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09/20/2021
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WorkScoop
A close look at how the top consumer protection agency is examining privacy in a new way. A mafia organization dabbled in cybercrime, police say. And questions about cybersecurity costs on Capitol Hill. This is CyberScoop for September 20, 2021.

A new moment for the FTC?

Congress and agency leadership seem eager to beef up the Federal Trade Commission's privacy enforcement powers. But in order for the agency to fully take on emerging issues like discriminatory data practices and facial recognition technology, the agency is going to need a lot more than just money, experts say. The quickest path forward? A federal privacy law. “I don’t think privacy will be taken seriously at a larger scale unless people actually feel like enforcement is coming,” says Whitney Merrill, a former FTC attorney. “I think a lot of people think they can get away with a lot. If we want to get on the right path, we need clear rules and clear guidance and [the FTC has] to enforce.” Tonya Riley explores.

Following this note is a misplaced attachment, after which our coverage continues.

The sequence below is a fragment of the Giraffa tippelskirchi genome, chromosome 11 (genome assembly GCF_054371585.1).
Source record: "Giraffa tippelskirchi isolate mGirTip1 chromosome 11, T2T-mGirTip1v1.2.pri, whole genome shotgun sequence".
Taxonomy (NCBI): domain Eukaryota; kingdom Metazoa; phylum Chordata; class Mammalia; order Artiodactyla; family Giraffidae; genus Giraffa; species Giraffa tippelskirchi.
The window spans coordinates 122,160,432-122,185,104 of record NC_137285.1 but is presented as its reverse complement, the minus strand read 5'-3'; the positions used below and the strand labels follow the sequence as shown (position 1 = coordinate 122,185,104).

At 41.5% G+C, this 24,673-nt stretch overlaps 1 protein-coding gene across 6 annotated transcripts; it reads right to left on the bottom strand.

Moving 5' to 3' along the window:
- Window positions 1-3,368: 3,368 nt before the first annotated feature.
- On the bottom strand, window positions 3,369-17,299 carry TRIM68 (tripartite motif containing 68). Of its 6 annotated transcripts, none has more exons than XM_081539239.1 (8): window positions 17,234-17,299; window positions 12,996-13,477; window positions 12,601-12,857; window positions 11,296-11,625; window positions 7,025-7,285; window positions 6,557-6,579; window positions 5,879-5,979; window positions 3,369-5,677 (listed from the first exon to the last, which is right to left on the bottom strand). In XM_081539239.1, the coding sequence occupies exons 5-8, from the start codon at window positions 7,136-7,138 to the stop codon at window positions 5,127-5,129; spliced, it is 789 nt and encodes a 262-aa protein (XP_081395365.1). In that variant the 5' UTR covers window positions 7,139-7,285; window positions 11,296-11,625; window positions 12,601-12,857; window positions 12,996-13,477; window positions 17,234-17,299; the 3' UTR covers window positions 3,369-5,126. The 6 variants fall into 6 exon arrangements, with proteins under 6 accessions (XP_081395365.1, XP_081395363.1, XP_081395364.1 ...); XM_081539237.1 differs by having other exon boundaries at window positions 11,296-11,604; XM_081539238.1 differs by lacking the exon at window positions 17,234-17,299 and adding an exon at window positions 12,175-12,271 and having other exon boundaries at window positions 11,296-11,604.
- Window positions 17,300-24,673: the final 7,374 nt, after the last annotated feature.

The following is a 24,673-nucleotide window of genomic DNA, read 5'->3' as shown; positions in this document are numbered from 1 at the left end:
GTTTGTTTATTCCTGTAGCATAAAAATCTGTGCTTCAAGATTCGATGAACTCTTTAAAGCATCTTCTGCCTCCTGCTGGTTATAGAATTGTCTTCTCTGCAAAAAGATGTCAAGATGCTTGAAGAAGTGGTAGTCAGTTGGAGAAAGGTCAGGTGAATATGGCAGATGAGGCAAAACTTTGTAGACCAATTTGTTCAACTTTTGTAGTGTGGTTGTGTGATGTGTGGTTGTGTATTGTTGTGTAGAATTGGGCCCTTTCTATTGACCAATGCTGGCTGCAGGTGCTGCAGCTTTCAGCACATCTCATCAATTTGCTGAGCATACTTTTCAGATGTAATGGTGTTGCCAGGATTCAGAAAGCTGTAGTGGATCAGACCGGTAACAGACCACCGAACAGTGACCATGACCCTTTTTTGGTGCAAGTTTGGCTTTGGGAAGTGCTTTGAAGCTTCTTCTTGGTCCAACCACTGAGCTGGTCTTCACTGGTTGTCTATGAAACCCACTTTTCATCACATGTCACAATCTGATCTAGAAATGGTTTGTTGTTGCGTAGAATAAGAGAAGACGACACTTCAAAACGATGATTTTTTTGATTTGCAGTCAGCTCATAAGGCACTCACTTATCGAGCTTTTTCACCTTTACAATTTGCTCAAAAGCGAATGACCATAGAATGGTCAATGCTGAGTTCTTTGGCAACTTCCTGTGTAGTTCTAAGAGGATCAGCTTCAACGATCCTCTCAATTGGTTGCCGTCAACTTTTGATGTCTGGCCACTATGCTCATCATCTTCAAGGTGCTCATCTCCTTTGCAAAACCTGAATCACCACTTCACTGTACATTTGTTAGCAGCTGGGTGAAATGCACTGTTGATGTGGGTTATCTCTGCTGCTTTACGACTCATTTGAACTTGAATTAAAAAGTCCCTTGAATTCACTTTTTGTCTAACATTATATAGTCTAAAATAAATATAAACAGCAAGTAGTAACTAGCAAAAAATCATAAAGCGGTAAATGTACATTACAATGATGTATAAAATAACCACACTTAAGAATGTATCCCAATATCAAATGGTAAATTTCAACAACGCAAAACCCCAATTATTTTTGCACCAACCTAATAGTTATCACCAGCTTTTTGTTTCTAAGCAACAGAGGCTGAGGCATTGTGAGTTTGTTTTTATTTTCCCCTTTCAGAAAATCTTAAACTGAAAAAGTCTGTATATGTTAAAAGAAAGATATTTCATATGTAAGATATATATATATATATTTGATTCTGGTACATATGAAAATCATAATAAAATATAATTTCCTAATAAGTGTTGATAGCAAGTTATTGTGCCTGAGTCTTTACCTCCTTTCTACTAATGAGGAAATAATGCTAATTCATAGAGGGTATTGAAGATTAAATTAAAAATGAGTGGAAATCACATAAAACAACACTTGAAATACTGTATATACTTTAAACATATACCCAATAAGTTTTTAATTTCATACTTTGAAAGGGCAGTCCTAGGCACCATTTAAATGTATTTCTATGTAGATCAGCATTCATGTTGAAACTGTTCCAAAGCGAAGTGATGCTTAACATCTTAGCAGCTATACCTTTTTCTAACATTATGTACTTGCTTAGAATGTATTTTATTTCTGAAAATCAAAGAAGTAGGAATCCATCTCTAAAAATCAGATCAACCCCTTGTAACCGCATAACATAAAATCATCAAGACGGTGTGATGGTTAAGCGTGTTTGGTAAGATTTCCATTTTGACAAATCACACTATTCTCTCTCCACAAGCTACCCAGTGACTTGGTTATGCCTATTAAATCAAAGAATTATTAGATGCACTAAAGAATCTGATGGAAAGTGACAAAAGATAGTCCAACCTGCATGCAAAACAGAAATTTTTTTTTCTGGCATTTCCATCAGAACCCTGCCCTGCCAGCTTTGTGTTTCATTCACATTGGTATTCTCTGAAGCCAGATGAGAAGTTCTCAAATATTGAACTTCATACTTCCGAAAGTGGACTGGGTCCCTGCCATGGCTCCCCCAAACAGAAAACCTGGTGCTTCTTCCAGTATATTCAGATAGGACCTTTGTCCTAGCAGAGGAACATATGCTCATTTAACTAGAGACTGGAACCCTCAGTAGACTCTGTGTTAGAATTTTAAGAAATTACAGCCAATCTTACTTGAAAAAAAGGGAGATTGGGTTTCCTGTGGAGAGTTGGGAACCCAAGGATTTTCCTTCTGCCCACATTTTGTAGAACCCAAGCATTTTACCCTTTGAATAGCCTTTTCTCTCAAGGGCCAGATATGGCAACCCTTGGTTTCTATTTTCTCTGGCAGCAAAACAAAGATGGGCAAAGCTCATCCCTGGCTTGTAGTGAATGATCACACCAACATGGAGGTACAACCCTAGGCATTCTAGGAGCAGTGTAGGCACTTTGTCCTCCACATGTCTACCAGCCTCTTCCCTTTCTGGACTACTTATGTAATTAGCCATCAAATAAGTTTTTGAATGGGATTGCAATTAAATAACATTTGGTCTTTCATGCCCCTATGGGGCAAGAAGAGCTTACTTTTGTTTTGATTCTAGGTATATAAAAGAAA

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Investigators say accused scammers are tied to Italian mafia

Police in Europe have arrested more than 100 people who allegedly stole more than $11 million in a years-long fraud operation that law enforcement officials have linked to an Italian mafia group. Officials in Italy and Spain arrested 106 suspects who are accused of using phishing, credit card fraud and other cybercrime techniques in conjunction with drug trafficking and property crime, according to the European law enforcement agency Europol. Police said that “most” of the suspects had ties to Italian organized crime groups named Camorra, a known drug syndicate operating through Europe, and Sacra Corona Unita, another criminal organization that specializes in money laundering and extortion. Jeff Stone has the news.


NDAA amendment seeks clarity over cost of cybersecurity regime

A new amendment to the fiscal 2022 National Defense Authorization Act would require the Department of Defense to give Congress an estimate of how much new cybersecurity regulations are expected to cost small businesses. If enacted, it could further increase scrutiny of the Cybersecurity Maturity Model Certification (CMMC), which is already under review by the Department of Defense and the Government Accountability Office. The amendment was offered by chairman of the small business Oversight, Investigations, and Regulations Subcommittee, Rep. Dean Phillips, D-MN. Jackson Barnett looks closer at FedScoop.


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